Royal fury as paparazzi 'preying' on Prince George
The paparazzi are using children to lure Prince George into view as they take increasingly desperate measures to capture lucrative images of the young royal, the Duke and Duchess of Cambridge have revealed.
The tactic is one of several "dangerous" and "distressing" methods detailed in an open letter published by the furious couple, warning that a line had been crossed.
The letter reveals that paparazzi had been found hiding on private fields and woodland at the family's Norfolk home, obscuring themselves in sand dunes to take photographs of Prince George playing with his grandmother, Carole Middleton, and monitoring the movements of the toddler, his nanny and other household staff around London parks.
It says that on one "disturbing but not at all uncommon" occasion, a photographer hid himself in a rented car near a children's farm play area, hanging sheets in the windows and stockpiling enough food and drink to get him through a full day of surveillance.
Police found the man lying down in the boot of the vehicle attempting to shoot photos with a long lens through a small gap in his "hide".
Royal insiders say Prince William in particular is desperate that "history should not repeat itself" and wants to protect both Prince George and Princess Charlotte from the kind of intrusion that his mother Princess Diana was subjected to.
He believes paparazzi in Paris were ultimately responsible for his mother's death in 1997, when her car crashed in an underpass following a pursuit by photographers on mopeds.
The letter, sent to 24 worldwide media industry watchdog bodies, says it is clear that Prince George has become the "number-one target" in the royal family for unscrupulous freelance photographers who sell their images abroad.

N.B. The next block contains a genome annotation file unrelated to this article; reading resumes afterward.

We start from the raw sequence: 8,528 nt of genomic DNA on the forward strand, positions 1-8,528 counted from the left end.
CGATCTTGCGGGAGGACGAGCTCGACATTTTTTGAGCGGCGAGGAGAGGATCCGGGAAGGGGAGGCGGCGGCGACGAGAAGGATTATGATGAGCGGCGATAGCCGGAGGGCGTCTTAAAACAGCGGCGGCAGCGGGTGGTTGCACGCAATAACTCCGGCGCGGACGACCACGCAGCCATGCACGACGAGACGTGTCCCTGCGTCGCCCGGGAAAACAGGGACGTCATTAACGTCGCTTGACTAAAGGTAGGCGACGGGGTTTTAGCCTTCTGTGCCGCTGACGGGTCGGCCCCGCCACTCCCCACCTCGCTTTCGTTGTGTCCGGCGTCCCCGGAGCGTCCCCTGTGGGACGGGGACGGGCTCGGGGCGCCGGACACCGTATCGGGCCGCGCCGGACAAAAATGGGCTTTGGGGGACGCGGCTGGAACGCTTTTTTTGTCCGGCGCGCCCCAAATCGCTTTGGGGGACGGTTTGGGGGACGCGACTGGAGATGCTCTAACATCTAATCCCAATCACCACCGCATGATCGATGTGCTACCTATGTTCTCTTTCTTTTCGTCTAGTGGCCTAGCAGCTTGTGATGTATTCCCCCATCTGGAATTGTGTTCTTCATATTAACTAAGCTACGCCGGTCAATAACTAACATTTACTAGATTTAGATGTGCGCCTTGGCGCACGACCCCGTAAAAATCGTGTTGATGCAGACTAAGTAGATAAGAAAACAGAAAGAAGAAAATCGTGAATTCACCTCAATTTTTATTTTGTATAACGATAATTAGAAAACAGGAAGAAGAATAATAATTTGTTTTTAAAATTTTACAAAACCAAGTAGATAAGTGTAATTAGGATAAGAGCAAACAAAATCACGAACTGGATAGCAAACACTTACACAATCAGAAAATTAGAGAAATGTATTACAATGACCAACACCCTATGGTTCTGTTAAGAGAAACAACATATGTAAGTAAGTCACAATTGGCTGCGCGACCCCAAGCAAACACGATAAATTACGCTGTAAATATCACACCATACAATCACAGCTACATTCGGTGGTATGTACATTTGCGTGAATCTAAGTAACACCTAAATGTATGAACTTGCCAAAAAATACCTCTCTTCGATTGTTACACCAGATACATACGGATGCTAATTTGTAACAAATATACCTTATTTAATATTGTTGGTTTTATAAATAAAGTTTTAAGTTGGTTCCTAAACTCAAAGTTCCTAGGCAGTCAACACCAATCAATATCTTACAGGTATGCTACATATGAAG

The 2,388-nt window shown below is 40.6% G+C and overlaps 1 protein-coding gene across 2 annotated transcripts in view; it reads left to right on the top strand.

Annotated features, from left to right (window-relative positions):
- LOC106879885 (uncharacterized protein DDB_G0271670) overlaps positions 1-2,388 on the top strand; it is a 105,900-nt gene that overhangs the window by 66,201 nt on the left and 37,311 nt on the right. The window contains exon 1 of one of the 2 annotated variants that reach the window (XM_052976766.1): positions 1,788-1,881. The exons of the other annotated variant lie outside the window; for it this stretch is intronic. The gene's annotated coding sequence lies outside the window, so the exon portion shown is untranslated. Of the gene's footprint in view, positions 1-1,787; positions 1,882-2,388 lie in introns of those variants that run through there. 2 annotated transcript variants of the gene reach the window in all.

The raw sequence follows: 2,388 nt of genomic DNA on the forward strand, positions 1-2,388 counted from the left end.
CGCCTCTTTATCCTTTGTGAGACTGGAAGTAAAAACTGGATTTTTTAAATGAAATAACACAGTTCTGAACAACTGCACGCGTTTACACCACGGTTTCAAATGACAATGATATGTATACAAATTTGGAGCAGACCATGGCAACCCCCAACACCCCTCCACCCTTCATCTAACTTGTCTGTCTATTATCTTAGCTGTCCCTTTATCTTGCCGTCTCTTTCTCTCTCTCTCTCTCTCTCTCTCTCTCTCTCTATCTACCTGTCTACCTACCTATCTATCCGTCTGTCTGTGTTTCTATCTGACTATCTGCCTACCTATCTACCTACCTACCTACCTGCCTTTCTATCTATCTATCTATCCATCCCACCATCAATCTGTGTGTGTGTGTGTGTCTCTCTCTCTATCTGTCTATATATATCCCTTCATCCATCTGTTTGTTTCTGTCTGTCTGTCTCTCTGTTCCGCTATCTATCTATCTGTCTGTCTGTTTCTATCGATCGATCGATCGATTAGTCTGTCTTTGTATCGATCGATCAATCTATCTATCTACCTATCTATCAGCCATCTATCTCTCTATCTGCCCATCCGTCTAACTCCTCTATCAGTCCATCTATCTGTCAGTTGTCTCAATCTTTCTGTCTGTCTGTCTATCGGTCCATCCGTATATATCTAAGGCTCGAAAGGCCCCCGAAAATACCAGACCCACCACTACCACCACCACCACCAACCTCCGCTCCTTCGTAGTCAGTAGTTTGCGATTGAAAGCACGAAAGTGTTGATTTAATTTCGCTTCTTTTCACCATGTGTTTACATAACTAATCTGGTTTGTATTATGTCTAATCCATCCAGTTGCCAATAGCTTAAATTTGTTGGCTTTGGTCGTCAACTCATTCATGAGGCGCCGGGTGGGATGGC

It states: "It is of course upsetting that such tactics -reminiscent as they are of past surveillance by groups intent on doing more than capturing images - are being deployed to profit from the image of a two-year-old boy.
"In a heightened security environment such tactics are a risk to all involved. The worry is that it will not always be possible to quickly distinguish between someone taking photos and someone intending to do more immediate harm."
The letter highlights the Duke and Duchess of Cambridge's desire for their two young children not to have to "grow up exclusively behind palace gates and in walled gardens" and says they want them to be free to play in public and semi-public spaces with others without being photographed.
It says: "They know that almost all parents love to share photos of their children and they themselves enjoy doing so.
"But they know every parent would object to anyone - particularly strangers - taking photos of their children without their permission."
The letter thanks all British media organisations for refusing to publish unauthorised photographs but said a "handful" of international organisations were still willing to pay. (© Daily Telegraph, London)